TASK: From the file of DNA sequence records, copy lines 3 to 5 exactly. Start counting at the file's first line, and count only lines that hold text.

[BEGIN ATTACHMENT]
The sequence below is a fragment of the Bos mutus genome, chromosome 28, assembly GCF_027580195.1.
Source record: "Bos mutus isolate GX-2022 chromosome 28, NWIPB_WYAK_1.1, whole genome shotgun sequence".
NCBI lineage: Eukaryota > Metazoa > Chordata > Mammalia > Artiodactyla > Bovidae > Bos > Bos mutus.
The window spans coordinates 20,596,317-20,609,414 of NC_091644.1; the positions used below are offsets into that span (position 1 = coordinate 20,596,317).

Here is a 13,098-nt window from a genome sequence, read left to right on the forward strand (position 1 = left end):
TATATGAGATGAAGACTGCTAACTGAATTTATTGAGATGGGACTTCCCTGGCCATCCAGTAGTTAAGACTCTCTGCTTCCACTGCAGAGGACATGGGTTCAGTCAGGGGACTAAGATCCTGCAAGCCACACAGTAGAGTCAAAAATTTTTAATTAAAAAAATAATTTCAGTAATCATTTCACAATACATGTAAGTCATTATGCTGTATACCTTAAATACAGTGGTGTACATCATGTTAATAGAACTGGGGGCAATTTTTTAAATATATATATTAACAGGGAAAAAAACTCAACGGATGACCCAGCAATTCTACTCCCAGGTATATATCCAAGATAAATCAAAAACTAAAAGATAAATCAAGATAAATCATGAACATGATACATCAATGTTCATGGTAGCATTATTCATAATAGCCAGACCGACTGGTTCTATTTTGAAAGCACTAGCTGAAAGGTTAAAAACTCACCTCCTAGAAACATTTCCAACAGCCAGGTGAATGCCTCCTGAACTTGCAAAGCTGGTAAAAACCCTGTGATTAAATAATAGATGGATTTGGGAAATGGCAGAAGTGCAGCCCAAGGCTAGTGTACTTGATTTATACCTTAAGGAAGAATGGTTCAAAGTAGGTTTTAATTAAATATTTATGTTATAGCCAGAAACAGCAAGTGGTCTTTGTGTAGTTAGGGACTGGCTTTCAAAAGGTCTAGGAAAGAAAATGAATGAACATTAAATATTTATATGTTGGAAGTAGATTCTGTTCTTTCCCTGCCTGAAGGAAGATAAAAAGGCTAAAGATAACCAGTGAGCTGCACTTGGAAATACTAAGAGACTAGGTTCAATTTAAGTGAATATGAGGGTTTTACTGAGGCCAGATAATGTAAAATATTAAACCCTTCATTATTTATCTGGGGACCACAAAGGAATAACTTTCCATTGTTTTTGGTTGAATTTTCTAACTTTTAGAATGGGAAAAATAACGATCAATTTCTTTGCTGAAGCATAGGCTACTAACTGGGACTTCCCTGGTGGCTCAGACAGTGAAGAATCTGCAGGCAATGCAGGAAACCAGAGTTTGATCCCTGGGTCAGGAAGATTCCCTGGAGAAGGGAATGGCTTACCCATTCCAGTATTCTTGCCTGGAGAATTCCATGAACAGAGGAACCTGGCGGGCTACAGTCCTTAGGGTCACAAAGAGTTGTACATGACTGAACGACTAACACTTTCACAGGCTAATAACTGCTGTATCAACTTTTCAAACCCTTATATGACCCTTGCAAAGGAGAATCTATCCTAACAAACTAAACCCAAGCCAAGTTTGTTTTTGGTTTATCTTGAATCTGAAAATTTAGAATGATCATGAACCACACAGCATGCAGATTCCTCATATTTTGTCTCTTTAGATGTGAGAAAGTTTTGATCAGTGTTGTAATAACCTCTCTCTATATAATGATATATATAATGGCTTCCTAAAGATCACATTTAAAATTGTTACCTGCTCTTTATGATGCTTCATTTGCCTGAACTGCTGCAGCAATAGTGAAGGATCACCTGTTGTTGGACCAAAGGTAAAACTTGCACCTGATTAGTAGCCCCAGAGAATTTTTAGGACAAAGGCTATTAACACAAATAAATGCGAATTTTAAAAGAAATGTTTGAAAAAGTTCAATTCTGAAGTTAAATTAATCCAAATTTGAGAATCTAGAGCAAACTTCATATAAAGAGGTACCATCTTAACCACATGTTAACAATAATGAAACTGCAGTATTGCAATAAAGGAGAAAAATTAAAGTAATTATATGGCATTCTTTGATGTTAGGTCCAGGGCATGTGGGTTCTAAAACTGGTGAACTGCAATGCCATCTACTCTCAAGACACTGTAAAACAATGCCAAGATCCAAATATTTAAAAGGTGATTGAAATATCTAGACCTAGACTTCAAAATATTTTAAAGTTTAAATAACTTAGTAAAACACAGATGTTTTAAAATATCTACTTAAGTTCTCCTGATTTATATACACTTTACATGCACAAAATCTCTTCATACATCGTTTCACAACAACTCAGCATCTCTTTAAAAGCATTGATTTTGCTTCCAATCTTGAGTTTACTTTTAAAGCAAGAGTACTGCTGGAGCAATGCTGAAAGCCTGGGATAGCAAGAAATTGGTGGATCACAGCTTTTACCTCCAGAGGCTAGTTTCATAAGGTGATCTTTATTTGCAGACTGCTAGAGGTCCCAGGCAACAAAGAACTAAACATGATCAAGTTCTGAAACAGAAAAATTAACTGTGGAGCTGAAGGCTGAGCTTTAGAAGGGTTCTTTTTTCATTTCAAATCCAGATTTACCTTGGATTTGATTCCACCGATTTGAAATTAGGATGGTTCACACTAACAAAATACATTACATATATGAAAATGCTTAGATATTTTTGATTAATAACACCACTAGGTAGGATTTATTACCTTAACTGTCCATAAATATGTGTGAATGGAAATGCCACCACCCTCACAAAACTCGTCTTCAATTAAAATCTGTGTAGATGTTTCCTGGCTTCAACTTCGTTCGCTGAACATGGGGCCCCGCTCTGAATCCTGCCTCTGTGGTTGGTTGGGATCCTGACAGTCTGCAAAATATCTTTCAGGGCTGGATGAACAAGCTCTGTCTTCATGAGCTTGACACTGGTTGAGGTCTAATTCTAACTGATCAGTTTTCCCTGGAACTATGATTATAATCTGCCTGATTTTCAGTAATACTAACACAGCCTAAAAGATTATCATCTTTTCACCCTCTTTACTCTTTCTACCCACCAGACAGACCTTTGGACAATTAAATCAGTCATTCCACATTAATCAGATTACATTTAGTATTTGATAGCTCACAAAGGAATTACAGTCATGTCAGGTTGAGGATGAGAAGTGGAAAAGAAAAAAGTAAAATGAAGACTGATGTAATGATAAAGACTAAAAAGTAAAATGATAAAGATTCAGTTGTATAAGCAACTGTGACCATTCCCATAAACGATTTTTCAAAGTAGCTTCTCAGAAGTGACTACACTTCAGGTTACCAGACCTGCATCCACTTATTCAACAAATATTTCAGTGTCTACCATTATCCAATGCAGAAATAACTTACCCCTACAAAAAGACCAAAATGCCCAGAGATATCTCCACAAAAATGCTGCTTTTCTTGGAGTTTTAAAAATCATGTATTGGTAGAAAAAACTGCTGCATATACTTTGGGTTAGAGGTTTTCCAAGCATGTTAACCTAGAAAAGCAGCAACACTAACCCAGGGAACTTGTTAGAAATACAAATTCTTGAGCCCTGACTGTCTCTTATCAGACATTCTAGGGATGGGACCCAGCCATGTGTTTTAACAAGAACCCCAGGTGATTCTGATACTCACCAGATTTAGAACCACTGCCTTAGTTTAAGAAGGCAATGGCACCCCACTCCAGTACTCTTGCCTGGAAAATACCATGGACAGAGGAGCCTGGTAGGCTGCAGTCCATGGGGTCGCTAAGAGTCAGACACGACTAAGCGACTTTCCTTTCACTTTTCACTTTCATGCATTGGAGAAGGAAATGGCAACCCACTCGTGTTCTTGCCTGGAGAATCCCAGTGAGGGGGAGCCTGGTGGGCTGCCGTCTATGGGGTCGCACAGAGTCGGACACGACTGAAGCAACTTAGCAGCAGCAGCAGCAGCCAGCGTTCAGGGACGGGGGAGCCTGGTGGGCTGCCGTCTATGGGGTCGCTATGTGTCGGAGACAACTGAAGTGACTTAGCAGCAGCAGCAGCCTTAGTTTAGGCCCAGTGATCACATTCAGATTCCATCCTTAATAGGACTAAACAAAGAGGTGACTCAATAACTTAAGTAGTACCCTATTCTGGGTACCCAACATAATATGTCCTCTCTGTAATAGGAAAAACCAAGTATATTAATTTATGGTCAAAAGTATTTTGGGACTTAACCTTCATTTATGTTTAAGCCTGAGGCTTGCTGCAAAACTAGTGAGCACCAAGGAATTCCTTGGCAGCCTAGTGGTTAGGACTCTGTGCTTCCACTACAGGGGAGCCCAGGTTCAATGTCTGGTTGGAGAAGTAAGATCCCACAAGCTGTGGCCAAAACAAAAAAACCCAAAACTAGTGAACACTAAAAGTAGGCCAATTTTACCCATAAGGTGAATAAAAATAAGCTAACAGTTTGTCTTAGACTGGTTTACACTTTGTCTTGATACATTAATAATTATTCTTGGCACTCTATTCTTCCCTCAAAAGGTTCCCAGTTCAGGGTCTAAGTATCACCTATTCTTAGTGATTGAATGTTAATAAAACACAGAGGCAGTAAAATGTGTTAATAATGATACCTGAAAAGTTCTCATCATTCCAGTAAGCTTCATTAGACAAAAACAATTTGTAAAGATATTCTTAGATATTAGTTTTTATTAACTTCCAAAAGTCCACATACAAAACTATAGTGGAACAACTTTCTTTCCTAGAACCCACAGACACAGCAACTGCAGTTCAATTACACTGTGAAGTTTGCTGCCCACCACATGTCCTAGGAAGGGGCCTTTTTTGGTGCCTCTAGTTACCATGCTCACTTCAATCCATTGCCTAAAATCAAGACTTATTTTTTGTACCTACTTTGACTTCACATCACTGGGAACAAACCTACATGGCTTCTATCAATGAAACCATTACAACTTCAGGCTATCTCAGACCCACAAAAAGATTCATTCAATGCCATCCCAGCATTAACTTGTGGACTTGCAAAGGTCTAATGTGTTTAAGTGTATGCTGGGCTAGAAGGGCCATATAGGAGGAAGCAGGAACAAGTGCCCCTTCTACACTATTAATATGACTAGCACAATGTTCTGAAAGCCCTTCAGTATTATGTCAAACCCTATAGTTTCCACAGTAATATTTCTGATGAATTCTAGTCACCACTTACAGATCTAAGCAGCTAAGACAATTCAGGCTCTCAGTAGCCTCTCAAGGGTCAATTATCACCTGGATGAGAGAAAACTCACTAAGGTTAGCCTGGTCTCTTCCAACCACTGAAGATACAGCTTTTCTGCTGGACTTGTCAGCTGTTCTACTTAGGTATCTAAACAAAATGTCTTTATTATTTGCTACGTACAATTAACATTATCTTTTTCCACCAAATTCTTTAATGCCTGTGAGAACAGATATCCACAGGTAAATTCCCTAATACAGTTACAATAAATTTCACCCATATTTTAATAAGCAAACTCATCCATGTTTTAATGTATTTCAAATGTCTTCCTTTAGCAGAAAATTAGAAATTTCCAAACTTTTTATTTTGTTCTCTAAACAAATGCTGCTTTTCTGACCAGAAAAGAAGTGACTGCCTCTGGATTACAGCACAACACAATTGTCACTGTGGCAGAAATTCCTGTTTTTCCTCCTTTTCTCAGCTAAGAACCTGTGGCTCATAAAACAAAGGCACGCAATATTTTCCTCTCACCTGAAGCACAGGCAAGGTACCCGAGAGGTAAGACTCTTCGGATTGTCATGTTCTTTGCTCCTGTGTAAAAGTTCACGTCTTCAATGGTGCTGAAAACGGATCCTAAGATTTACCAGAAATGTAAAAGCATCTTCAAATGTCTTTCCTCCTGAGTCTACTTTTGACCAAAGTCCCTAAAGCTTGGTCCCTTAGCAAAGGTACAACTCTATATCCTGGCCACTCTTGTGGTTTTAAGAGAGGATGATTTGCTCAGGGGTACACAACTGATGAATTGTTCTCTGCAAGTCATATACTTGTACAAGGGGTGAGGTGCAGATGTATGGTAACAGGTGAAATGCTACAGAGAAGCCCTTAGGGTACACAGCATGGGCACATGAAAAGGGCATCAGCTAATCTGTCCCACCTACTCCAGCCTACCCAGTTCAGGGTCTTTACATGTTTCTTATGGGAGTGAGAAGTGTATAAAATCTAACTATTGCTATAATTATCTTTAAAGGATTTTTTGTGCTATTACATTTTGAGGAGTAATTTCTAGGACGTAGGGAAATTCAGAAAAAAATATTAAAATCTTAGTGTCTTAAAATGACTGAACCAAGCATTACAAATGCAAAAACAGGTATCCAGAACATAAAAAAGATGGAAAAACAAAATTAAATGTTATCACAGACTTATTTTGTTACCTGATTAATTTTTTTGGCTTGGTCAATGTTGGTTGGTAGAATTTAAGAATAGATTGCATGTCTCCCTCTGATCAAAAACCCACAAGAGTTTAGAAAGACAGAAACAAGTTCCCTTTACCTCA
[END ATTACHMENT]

NCBI lineage: Eukaryota > Metazoa > Chordata > Mammalia > Artiodactyla > Bovidae > Bos > Bos mutus.
The window spans coordinates 20,596,317-20,609,414 of NC_091644.1; the positions used below are offsets into that span (position 1 = coordinate 20,596,317).

Here is a 13,098-nt window from a genome sequence, read left to right on the forward strand (position 1 = left end):